Wednesday hundreds of residents of Geneseo, Illinois got what they've been waiting for: Kristin Holzman in tears. Late this afternoon during testimony from Art Hooker, an evangelical Christian form Orange Grove, Florida, Holzman broke down and began crying. Hooker is the only person to take the stand who's testified that Holzman told him she never had cancer. The whole time Kristin had been faking cancer Hooker had been offering support and prayers. Hooker also runs an evangelical outreach organization known as Art Hooker Evangelical Association which provides financial support to those in need. His group had donated more than $3,000 to Holzman the largest donation in his group's history.
"She started crying and said she never had cancer. She had been told by her doctor during those seizure events that the brain stem glioma, the exilepsy or some other event could be causing this, or some other illness could be causing these events. And because of the mental disorder she had latched on to the brain stem glioma. To the best of my recollection I believe the actual words out of her mouth were when she started crying were I never had cancer," says Hooker.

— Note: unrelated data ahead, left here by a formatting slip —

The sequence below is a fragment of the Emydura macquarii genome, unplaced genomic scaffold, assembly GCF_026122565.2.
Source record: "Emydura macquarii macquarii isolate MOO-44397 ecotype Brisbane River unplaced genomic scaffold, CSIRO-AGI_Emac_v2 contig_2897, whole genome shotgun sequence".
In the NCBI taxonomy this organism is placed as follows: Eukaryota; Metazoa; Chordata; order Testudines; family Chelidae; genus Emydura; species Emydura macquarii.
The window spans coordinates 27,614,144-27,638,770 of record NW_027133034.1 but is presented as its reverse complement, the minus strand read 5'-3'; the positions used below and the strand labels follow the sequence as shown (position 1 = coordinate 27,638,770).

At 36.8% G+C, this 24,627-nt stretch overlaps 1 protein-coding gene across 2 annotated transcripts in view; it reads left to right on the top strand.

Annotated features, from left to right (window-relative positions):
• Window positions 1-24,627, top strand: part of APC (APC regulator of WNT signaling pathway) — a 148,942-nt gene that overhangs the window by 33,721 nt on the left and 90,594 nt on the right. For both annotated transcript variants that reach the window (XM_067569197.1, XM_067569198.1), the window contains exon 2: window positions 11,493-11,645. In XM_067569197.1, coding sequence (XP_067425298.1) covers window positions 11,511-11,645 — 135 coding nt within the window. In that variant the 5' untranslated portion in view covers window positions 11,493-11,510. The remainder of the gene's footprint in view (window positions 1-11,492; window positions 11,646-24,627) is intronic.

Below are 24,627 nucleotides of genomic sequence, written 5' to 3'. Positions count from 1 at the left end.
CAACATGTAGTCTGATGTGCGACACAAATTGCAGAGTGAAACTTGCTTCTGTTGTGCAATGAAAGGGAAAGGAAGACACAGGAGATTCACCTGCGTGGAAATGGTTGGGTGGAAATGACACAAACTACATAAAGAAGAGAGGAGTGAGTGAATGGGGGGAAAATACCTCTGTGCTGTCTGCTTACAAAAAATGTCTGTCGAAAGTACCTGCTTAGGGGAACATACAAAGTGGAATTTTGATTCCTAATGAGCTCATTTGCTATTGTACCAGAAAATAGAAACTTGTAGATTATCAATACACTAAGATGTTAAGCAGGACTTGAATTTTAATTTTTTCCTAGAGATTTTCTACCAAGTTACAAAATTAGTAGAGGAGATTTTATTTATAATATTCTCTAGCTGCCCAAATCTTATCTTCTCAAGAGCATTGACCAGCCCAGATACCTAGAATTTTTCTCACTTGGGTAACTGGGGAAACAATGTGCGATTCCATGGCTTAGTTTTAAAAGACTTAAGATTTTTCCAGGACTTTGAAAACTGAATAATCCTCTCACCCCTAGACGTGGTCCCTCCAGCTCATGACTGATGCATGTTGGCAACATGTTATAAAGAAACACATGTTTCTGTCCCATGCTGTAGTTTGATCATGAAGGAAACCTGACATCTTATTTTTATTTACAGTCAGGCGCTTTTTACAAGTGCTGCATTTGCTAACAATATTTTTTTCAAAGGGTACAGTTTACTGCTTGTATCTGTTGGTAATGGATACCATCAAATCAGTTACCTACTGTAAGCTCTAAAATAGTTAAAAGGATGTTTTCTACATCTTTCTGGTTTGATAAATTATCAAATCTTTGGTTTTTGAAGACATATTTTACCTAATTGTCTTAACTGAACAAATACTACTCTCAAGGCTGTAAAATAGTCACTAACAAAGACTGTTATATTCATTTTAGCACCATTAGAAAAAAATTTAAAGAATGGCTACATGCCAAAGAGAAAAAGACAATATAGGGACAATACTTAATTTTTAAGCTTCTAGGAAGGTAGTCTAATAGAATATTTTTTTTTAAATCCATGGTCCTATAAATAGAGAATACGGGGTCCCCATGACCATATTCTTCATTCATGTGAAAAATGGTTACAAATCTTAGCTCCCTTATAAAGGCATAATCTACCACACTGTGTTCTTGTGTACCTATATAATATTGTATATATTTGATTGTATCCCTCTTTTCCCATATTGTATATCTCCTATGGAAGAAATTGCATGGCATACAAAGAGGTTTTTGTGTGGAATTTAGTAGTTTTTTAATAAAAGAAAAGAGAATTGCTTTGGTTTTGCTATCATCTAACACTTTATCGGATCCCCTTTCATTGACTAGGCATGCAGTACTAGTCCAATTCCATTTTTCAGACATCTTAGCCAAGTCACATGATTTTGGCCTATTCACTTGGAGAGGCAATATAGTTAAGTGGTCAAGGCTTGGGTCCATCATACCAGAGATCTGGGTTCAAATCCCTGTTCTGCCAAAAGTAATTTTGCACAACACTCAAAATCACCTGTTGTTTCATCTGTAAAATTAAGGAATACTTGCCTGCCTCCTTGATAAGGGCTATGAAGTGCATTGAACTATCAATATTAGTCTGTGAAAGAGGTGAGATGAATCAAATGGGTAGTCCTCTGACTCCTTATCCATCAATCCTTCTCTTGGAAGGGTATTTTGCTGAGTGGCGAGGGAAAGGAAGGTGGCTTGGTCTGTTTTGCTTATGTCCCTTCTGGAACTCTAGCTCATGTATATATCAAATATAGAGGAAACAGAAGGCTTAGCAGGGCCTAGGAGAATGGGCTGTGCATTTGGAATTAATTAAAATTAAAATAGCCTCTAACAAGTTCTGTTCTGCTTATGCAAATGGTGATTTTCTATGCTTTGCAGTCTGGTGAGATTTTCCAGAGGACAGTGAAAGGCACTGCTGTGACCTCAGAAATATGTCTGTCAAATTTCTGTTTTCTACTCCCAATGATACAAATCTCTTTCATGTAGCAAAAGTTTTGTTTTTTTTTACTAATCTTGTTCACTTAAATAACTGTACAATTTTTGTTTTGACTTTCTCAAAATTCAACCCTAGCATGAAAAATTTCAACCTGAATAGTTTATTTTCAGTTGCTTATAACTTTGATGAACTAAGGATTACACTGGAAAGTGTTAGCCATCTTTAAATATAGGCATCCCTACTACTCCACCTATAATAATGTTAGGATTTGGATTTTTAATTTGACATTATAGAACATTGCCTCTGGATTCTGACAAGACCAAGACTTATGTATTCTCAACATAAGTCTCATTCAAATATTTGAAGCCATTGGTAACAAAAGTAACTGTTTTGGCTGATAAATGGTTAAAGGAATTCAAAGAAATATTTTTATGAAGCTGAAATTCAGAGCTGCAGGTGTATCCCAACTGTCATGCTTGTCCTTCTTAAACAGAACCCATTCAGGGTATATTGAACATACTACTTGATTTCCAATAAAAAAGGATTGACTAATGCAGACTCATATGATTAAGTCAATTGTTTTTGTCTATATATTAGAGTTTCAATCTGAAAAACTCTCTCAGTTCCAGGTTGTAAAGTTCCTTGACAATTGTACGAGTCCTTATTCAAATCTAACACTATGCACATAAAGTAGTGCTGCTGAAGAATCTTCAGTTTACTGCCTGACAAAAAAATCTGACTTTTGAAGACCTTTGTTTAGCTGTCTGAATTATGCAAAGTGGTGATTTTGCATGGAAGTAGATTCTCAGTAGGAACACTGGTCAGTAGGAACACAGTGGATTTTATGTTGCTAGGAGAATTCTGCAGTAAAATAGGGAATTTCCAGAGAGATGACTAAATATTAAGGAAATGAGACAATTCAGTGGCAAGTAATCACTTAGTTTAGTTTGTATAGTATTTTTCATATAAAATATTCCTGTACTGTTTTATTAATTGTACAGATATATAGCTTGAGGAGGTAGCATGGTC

Holzman made this confession to Art Hooker after she was facing felony theft and obstruction of justice charges. She also asked Hooker and his organization to send a letter stating that they made the donation to her based on financial need and not based on any perceived illness. She said this is because if their gift wasn't based on the premise of her cancer the chances of her begin sentenced to jail time would be very slim. Hooker's group ultimately told Holzman no, they wouldn't lie for her.
Several other witnesses testified they were duped into donating to Kristin Holzman. With every one of the witnesses that takes the state the prosecution appears to be painting a picture for the jury of just how widespread this alleged scam had spread. All testified that Kristin Holzman had deceived them and used their money for her own personal pleasure. But despite the widespread lies, cracks began forming in Holzman's story, and eventually everything began to unravel.
"Ever said to you, I didn't really have a brain tumor. No. Did she say anything to you to correct the impression that she was going to die. No," said Amanda Baumgartner a self-proclaimed former best friend of Holzman.
"There was some talk around town that the cancer was not indeed true. Sorry this is not my language, specifically what was said was 'F--- that. If I can't have cash I don't want it,'"
says another of Holzman's former friends Kristie Leachman.
The prosecution is expected to wrap it's case up by midday Thursday.